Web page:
HARLEM BANJO: The Elmer Snowden Quartet
Elmer Snowden (bj) Cliff Jackson (p) Tommy Bryant (b) Jimmy Crawford (drs)
NYC; December 9, 1960
It Don’t Mean A Thing (If It Ain’t Got That Thing) (2:43) (Ellington – Mills)
Doin’ The New Lowdown (3:39) (Firdlds – McHugh)
Runnin’ Wild (3:27) (Gibbs – Grey)
Diga Diga Doo (2:23) (Fields – McHugh)
Them There Eyes (2:50) (Tracey – Tauber – Pinkard)
Tishomingo Blues (4:09) (Spencer Williams)
C-Jam Blues (2:55) (Duke Ellington)
Sweet Georgia Brown (3:21) (Bernie – Pinkard – Casey)
Alabamy Bound (2:06) (Green – De Sylvia – Henderson)
Twelfth Street Rag (3:35) (Bowman – Razaf)
Bugle Call Rag (3:56) (Schoebel – Meyers – Pettis)
Dear Old Southland (2:42) (Layton Creamer)
The exuberant, rollicking music in this album, although not “modern” jazz, is nevertheless quite contemporary jazz. It typifies the fabulous Harlem rent-party spirit of the 1920s. And this LP serves to emphasize, through these happy musical examples, the fact that today – when so many modernists are seeking inspiration from the older forms of jazz – many of the musicians who originated and developed those forms are still active (although, in too many cases, far too infrequently recorded).
ELMER SNOWDEN contributed greatly to jazz in its earlier days and is responsible for launching the careers of many top musicians. But Snowden himself has been sadly neglected, receiving only brief mention in jazz histories, and this album actually marks his first appearance as leader on a record date.
All selections here are taken from the early repertoire of the Duke Ellington band, a choice that underlines the extremely important role played by Elmer at the outset of Duke’s career. Elmer Chester Snowden was born in Baltimore on October 10, 1900. His musical life began only nine years later, when the gather of a mandolin-playing friend taught him the rudiments of guitar. Elmer and his friend were soon giving street-corner and barber-shop performances as a guitar-mandolin duo. In 1912, when he was invited to join Eubie Blake’s band, Snowden switched to the banjo-mandolin. His next job was as a accompanist for silent movies; then in 1918 pianist Calude Hopkins heard him and hired him for his band. The following year saw Elmer, still not out of his teens, leading his own in Washington, D.C. There were many fine young players in that city at the time, and Snowden soon formed a new eight-piece group that included such local talent as Otto Hardwicke, Arthur Whetzel and occasionally, drummer Sonny Greer – who was then also half of a duo led by a young ragtime inspired pianist named Edward Kennedy Ellington.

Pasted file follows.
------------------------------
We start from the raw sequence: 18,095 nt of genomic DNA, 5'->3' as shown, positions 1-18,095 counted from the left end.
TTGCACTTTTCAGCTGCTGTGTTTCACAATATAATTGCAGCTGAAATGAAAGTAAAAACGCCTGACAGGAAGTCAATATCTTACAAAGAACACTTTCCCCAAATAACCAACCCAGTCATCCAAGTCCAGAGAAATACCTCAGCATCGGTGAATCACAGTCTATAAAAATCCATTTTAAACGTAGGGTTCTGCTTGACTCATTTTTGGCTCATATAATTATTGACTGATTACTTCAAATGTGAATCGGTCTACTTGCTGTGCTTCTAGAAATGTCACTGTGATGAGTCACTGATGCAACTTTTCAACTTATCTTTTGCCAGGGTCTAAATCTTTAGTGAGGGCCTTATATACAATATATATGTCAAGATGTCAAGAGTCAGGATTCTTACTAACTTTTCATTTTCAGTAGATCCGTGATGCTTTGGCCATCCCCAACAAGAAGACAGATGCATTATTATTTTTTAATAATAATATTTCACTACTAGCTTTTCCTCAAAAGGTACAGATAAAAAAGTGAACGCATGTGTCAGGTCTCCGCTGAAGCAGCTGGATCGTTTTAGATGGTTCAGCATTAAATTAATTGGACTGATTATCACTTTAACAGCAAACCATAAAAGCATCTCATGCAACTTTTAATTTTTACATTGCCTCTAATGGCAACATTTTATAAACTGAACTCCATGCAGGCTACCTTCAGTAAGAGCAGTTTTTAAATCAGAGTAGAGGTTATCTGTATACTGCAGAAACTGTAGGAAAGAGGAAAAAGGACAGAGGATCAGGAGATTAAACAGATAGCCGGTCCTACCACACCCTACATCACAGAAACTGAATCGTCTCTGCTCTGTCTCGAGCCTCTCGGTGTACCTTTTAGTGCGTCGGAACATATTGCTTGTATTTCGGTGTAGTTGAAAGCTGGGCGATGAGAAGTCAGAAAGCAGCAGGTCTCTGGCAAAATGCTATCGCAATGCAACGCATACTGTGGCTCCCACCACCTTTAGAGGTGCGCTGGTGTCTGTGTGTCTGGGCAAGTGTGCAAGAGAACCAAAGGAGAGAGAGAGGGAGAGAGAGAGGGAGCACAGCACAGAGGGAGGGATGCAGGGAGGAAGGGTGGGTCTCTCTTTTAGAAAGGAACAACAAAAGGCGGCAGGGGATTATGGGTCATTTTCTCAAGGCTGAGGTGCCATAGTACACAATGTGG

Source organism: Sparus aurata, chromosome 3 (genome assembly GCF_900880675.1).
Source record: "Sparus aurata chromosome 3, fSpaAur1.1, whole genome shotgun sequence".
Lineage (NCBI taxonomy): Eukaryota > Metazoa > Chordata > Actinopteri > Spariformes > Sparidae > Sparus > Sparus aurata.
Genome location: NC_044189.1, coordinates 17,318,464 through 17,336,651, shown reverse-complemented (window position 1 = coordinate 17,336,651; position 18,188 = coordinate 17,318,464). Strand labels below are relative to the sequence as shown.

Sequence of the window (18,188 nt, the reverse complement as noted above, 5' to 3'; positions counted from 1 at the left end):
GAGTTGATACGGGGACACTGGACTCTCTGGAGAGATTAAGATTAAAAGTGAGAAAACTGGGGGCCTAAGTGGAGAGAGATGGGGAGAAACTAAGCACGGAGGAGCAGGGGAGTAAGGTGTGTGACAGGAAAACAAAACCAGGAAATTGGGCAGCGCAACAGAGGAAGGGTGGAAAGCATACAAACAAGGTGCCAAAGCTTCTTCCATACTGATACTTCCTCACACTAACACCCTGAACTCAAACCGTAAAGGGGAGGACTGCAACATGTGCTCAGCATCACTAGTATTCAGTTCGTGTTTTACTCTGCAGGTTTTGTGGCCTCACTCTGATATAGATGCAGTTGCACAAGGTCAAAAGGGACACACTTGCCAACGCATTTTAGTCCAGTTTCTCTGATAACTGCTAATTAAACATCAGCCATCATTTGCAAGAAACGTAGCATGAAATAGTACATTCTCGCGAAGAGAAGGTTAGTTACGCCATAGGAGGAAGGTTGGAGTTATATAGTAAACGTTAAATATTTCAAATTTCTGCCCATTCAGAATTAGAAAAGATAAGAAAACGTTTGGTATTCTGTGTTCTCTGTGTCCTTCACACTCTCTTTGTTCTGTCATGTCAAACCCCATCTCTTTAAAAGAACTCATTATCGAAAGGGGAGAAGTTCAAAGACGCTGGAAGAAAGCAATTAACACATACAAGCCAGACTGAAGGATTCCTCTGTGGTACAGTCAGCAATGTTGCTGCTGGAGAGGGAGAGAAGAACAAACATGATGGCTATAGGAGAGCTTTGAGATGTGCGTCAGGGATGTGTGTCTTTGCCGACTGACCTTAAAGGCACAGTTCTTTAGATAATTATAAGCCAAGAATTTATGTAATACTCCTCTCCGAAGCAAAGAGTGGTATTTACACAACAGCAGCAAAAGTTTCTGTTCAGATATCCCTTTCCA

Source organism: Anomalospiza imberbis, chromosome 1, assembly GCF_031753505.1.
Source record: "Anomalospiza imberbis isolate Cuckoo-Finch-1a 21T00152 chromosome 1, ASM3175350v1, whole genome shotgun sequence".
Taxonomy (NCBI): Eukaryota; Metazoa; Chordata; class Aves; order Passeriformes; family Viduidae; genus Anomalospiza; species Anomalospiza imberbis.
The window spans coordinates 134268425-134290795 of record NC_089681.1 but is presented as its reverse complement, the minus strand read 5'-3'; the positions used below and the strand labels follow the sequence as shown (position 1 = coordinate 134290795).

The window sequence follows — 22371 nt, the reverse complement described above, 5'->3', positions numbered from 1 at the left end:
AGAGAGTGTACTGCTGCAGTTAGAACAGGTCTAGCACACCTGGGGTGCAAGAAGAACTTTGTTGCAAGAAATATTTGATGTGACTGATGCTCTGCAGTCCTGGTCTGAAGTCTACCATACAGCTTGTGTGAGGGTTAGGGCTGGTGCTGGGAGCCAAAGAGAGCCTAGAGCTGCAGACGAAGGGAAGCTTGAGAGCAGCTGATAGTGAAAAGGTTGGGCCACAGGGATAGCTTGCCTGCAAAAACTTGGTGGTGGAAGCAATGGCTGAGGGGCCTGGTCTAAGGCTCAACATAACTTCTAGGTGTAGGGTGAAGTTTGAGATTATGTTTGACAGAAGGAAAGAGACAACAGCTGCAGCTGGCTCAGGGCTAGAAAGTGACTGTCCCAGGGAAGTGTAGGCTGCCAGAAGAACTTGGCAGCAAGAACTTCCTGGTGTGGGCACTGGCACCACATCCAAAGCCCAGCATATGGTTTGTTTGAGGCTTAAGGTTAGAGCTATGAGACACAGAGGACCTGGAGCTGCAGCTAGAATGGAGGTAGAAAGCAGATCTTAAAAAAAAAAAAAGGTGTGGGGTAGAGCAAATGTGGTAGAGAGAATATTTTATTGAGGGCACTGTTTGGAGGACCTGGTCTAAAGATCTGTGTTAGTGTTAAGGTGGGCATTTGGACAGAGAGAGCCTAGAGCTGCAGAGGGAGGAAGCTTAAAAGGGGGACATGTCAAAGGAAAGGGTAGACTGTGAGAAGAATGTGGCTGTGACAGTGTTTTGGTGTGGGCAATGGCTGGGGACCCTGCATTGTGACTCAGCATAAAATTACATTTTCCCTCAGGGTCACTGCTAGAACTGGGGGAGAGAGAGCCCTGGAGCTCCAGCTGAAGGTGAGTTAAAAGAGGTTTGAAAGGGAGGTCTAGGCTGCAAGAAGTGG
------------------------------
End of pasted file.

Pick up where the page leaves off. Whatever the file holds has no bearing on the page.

In June, 1923, acting upon the advice of Fats Waller, Elmer packed up and left for New York City, Fats was nowhere to be found. To remedy the situation, Snowden immediately telegraphed Ellington, who came up the following day. But the bookings they had originally been guaranteed were based on the presence of Waller, who even then had somewhat of a name in New York; no one had ever heard o Elmer or his young pianist, and no one had a job for them. “We did a lot of rehearsing,” Elmer recalls, “but we were splitting hot dogs five ways.”
From this inauspicious start, however, stemmed one of the more fascinating sagas in the colorful jazz lore of Prohibition-era New York. For one day towards the end of July, with all hope seemingly gone, Elmer ran into singer Ada Smith (later a successful club-owner in Rome and better known as “Bricktop”). Ada had good connections, and succeeded in getting Elmer Snowden’s Washingtonians a job at Barron Wilkins’ place in Harlem. This meant something like fame and fortune, for although the band subsisted entirely on tips, generous gangsters who frequented the place enabled Elmer and his men to count on at least $100 a week apiece. The Washingtonians quickly gained a reputation, and in September opened downtown at the swank Hollywood Club, on Broadway. They had been playing there for about a year, Elmer recalls, when the owners told them to be sure to rake their instruments home when they left that night. Rather than carry all that weight (Snowden was also playing baritone sax by then), they chose to store them in a back room, a decision they soon came to regret. For a fire destroyed the Hollywood that night. A few months later it reopened as the Kentucky Club, and Elmer’s Washingtonians returned to work. This engagement came to an end early in 1925 when there was another fire. (“We took their advice this time and saved our horns,” Elmer notes.)